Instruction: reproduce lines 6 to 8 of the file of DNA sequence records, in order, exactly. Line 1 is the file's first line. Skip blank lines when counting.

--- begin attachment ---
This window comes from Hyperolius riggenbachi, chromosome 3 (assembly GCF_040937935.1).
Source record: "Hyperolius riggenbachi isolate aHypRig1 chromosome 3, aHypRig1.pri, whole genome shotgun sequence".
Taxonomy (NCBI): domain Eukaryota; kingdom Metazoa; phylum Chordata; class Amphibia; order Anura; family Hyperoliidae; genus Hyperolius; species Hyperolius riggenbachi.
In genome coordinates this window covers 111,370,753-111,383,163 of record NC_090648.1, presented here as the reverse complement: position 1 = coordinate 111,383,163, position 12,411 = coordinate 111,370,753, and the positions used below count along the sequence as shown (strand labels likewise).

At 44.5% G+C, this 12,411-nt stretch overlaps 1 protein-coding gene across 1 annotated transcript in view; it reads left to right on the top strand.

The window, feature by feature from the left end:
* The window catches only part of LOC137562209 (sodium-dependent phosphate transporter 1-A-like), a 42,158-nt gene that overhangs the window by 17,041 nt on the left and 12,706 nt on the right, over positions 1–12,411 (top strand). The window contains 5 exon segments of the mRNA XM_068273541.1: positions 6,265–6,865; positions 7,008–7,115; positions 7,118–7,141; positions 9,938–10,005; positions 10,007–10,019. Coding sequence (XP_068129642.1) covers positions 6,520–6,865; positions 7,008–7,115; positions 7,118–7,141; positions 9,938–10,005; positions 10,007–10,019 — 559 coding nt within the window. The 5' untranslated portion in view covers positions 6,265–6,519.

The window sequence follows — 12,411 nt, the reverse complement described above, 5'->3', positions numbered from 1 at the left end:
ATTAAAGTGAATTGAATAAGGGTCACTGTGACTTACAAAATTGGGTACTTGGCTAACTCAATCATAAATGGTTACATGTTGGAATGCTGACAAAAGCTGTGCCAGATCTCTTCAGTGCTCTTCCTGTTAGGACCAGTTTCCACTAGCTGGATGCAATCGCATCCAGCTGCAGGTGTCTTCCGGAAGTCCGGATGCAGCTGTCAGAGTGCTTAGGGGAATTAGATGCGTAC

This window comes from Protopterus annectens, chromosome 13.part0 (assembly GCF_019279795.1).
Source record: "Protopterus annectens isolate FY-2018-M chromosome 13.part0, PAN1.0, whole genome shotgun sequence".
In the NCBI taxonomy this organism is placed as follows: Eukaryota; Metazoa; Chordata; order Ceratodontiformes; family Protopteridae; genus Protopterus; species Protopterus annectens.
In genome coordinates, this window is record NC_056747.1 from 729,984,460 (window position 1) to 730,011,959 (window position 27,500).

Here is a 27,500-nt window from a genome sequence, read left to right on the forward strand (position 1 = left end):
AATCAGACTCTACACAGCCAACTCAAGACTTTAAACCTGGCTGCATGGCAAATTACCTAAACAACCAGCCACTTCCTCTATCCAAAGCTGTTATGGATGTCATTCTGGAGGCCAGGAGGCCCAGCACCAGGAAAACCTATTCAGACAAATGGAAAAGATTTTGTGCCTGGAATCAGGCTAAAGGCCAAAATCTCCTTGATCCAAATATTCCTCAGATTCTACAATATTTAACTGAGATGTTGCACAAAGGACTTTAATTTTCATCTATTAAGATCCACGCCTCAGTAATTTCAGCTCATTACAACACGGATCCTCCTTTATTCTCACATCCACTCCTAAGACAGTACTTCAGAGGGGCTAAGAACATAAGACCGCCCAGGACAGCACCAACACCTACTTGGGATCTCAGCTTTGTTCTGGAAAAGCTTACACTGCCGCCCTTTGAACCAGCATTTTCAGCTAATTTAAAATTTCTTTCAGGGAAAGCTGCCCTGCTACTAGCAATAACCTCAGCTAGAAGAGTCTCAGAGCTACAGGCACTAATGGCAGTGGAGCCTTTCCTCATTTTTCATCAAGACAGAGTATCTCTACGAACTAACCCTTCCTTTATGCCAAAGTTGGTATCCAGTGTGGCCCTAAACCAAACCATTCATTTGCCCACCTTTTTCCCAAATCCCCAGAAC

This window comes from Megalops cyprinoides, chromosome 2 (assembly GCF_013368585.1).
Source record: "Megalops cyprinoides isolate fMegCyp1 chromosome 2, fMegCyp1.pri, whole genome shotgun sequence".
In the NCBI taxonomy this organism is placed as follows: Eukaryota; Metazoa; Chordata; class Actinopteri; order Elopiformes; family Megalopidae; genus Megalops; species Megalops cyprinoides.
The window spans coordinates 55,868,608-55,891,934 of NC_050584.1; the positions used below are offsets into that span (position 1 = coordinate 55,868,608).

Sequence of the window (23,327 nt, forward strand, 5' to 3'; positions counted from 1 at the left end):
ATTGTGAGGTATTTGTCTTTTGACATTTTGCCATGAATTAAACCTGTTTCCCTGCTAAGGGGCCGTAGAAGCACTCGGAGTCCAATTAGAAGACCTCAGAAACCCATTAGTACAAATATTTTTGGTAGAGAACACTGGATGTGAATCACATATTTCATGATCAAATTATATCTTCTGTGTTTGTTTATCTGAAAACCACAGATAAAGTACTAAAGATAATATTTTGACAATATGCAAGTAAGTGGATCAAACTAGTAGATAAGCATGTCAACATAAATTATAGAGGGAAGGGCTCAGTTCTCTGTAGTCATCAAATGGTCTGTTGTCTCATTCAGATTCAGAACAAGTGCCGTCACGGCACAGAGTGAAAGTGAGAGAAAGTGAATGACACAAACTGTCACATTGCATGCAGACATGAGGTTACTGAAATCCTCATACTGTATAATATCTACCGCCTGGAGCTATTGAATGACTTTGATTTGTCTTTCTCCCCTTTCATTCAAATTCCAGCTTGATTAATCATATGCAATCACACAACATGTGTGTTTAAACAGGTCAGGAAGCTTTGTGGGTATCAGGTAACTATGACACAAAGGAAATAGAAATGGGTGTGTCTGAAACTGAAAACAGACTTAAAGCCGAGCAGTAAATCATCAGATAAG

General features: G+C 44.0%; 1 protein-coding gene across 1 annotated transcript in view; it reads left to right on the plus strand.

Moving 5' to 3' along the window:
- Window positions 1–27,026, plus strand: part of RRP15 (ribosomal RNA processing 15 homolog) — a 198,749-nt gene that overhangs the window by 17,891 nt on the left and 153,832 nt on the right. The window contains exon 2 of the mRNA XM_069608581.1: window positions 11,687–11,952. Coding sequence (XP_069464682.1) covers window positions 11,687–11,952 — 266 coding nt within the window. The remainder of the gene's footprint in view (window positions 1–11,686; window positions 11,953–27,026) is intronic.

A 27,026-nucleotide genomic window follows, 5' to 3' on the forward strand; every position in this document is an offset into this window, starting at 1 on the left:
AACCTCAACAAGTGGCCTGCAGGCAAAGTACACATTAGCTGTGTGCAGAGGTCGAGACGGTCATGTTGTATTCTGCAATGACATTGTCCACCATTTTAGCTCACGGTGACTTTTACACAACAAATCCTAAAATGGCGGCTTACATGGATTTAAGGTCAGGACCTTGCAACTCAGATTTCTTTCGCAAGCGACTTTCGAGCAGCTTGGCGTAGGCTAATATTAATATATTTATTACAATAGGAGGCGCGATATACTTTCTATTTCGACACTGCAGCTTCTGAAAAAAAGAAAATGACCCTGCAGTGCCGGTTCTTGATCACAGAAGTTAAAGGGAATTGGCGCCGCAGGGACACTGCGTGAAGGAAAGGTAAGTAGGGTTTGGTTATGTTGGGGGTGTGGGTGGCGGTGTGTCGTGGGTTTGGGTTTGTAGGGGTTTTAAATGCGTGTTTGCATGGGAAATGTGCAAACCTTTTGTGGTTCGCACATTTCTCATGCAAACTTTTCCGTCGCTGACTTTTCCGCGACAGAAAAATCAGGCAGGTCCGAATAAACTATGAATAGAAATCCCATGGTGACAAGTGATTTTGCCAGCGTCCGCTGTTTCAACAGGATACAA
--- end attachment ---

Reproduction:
The window, feature by feature from the left end:
* The window catches only part of LOC137562209 (sodium-dependent phosphate transporter 1-A-like), a 42,158-nt gene that overhangs the window by 17,041 nt on the left and 12,706 nt on the right, over positions 1–12,411 (top strand). The window contains 5 exon segments of the mRNA XM_068273541.1: positions 6,265–6,865; positions 7,008–7,115; positions 7,118–7,141; positions 9,938–10,005; positions 10,007–10,019. Coding sequence (XP_068129642.1) covers positions 6,520–6,865; positions 7,008–7,115; positions 7,118–7,141; positions 9,938–10,005; positions 10,007–10,019 — 559 coding nt within the window. The 5' untranslated portion in view covers positions 6,265–6,519.

The window sequence follows — 12,411 nt, the reverse complement described above, 5'->3', positions numbered from 1 at the left end: